I have a problem regarding interpretation of a multiple regression. For $Y=a+bX_1+cX_2$, the influence of independent variable $X_1$ on $Y$, the dependent variable, is positive (coefficient $b$ is positive). This means that an increase of one unit of $X_1$ leads to an increase of one unit of $Y$, which is consistent with the economic interpretation.

But in my dataset, $X_1$ has also negative values. For those values, the interpretation is not correct anymore. An increase with 1 unit of $X_1$ will lead to a decrease of Y, meaning an inverse relation. What am I doing wrong? Is it better to use the data as absolute values ABS(X)?

  • $\begingroup$ Do you mean coefficient b or coefficient a? $\endgroup$ – Gala Jul 2 '13 at 11:20
  • $\begingroup$ coefficient b (the coefficient of the independent variable X1); sorry for the mistake $\endgroup$ – Maria Jul 2 '13 at 11:32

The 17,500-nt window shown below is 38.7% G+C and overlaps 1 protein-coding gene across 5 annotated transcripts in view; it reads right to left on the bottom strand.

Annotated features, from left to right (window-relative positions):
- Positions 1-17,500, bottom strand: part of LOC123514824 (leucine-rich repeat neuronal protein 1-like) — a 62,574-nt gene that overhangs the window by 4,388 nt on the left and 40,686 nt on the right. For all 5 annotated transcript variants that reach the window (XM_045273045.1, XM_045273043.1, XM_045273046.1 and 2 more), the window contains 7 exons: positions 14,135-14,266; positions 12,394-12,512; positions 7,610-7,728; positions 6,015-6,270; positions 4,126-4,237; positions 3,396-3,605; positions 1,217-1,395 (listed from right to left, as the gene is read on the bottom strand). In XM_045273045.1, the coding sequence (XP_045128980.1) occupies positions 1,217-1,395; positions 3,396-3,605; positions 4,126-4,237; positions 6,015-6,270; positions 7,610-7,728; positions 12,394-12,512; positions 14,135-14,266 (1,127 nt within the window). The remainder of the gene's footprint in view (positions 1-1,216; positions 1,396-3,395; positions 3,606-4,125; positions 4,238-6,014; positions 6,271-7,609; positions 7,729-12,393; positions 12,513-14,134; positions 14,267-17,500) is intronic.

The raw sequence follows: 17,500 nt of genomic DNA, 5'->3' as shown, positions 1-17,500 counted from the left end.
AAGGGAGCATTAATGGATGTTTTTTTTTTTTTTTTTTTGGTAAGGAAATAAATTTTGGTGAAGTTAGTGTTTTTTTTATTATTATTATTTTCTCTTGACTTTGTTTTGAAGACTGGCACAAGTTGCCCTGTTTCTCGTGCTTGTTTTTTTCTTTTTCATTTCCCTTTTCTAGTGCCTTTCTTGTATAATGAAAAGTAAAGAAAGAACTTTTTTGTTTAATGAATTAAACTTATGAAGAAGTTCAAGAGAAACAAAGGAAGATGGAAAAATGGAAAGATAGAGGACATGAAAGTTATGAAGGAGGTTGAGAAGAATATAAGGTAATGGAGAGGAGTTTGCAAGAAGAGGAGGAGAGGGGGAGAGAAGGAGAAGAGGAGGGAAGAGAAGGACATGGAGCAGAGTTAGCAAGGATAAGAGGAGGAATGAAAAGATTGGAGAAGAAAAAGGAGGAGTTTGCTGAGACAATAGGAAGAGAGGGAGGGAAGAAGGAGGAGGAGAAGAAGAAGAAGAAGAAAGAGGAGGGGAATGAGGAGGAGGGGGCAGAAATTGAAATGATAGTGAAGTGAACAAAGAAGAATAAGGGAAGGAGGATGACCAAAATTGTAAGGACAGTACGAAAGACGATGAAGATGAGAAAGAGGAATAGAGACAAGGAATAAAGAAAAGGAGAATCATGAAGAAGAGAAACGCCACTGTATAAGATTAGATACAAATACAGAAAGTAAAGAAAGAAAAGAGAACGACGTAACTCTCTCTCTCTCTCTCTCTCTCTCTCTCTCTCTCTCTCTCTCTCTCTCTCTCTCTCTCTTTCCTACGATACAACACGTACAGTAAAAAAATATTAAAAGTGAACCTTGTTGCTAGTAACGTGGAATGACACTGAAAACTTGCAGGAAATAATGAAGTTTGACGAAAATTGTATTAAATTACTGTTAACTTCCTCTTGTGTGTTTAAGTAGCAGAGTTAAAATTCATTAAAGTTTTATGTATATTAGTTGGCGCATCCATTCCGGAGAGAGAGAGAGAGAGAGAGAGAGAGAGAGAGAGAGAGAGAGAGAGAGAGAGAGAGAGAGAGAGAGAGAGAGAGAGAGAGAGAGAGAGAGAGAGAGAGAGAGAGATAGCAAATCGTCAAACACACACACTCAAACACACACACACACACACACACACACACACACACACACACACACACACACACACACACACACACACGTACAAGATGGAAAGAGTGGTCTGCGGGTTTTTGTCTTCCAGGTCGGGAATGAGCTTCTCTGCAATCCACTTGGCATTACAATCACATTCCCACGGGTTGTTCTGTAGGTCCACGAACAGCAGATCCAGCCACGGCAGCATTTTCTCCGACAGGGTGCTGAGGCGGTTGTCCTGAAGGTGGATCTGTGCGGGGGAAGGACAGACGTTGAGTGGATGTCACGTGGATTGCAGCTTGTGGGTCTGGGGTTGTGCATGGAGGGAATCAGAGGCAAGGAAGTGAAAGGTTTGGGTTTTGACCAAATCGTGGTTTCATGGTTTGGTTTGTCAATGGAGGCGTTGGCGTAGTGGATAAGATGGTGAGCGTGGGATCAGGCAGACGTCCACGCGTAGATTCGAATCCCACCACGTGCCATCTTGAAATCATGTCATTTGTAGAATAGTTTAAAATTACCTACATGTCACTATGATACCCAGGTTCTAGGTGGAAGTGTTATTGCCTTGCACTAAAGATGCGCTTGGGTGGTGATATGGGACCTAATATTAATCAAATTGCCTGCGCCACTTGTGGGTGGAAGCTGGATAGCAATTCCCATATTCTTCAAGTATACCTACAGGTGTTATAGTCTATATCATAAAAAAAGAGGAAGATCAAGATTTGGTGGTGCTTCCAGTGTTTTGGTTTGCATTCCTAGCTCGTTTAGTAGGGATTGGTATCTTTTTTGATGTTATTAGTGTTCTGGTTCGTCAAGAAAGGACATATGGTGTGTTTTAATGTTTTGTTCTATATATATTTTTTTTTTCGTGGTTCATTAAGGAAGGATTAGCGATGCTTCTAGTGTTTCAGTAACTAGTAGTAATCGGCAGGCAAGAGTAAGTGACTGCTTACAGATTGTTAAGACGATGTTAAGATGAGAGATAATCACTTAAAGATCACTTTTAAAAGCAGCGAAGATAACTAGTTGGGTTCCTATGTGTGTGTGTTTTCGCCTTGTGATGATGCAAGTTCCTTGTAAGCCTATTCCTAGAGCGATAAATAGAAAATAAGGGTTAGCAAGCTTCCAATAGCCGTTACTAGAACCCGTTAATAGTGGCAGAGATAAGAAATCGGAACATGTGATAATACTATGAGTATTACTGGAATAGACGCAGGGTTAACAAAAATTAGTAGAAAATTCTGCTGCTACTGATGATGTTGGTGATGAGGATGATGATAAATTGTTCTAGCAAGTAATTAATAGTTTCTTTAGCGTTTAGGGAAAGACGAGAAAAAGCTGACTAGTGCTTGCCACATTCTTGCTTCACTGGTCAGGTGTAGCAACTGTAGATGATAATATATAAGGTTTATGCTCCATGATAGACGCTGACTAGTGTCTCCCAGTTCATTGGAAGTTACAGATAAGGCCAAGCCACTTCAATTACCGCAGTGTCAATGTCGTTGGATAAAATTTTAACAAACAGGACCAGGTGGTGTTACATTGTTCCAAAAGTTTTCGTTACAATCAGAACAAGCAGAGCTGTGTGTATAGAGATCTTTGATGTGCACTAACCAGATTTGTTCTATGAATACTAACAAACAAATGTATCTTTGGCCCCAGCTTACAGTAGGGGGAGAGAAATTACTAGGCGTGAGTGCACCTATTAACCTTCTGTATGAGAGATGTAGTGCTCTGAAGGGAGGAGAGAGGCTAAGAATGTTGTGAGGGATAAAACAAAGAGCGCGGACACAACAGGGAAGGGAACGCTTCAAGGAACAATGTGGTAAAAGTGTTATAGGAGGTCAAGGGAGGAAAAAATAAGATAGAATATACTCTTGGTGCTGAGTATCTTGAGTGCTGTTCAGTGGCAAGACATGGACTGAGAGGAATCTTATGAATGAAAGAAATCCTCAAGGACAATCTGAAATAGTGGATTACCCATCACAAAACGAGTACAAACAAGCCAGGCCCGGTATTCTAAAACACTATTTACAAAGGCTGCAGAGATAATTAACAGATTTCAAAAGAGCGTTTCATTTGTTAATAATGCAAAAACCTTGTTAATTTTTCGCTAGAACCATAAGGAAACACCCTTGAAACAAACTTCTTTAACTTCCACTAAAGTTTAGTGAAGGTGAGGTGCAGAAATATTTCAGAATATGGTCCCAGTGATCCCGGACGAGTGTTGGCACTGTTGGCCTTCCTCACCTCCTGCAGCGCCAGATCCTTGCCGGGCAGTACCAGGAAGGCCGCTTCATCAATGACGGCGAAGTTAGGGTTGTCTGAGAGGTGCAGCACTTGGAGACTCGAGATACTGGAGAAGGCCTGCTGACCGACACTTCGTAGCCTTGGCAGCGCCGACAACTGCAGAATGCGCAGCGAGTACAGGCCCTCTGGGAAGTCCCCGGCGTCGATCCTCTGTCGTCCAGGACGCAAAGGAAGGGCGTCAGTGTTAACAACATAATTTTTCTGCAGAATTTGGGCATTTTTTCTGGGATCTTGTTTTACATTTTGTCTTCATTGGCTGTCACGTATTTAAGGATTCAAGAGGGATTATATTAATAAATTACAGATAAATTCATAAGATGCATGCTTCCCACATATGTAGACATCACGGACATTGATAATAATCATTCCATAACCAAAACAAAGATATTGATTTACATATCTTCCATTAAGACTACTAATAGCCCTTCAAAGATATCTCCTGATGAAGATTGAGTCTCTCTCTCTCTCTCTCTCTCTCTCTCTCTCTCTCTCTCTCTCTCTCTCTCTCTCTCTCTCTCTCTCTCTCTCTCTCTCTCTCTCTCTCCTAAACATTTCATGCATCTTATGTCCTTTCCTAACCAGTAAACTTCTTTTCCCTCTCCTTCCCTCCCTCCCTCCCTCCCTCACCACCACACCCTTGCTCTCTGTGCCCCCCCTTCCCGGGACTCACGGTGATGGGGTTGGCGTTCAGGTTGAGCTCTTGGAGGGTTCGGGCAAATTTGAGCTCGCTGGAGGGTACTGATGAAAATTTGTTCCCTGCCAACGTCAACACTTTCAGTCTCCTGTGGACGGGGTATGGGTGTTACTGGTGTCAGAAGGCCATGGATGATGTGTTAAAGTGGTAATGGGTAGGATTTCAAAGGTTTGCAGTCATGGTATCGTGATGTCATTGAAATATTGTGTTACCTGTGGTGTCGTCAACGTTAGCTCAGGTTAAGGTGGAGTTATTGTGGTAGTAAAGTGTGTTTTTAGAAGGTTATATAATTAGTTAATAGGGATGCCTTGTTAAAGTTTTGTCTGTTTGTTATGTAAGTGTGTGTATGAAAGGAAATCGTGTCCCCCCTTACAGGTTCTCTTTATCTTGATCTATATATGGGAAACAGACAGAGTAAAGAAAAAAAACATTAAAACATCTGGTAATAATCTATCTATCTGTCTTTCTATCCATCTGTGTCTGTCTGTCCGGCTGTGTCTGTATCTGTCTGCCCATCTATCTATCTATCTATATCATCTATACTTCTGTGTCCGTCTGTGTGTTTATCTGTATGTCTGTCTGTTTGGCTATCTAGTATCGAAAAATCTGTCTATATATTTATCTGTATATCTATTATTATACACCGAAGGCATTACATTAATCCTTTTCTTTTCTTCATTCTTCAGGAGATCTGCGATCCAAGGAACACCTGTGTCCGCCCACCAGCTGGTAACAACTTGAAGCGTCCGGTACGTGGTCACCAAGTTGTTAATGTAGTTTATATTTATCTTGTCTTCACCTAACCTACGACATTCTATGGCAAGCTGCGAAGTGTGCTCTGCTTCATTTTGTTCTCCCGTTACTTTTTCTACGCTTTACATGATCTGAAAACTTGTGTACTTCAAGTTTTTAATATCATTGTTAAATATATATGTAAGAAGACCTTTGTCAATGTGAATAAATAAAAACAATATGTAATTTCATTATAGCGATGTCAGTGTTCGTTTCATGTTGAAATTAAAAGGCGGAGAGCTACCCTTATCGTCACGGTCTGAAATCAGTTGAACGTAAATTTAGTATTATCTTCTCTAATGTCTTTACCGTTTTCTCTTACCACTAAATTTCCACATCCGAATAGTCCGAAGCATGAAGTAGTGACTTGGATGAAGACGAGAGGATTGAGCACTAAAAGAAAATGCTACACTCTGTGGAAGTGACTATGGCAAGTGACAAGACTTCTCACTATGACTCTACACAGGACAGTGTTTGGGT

The interpretation is the same on both sides of 0. Ignoring the rest of the equation, with $b > 0$, $-1*b > -2*b$ so an increase from -2 to -1 in $X_1$ also corresponds to an increase in $Y$. The thing is, while it might feel a little strange when writing it, going from -2 to -1 is an increase and going from -1 to -2 is a decrease.

Now, if you have theoretical reasons to expect the relationship not to hold for negative values, i.e. if you think that a decrease, say from 0 to -1, should result in a higher $Y$, then a simple linear regression might not be appropriate (transforming the variable could be solution but a quadratic term, splines or an interaction with an ad hoc binary variable could also capture such relationships).

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  • $\begingroup$ Thank you very much! Your answer was very helpful. I understand now what I was doing wrong. Best regards, Maria $\endgroup$ – Maria Jul 2 '13 at 12:09

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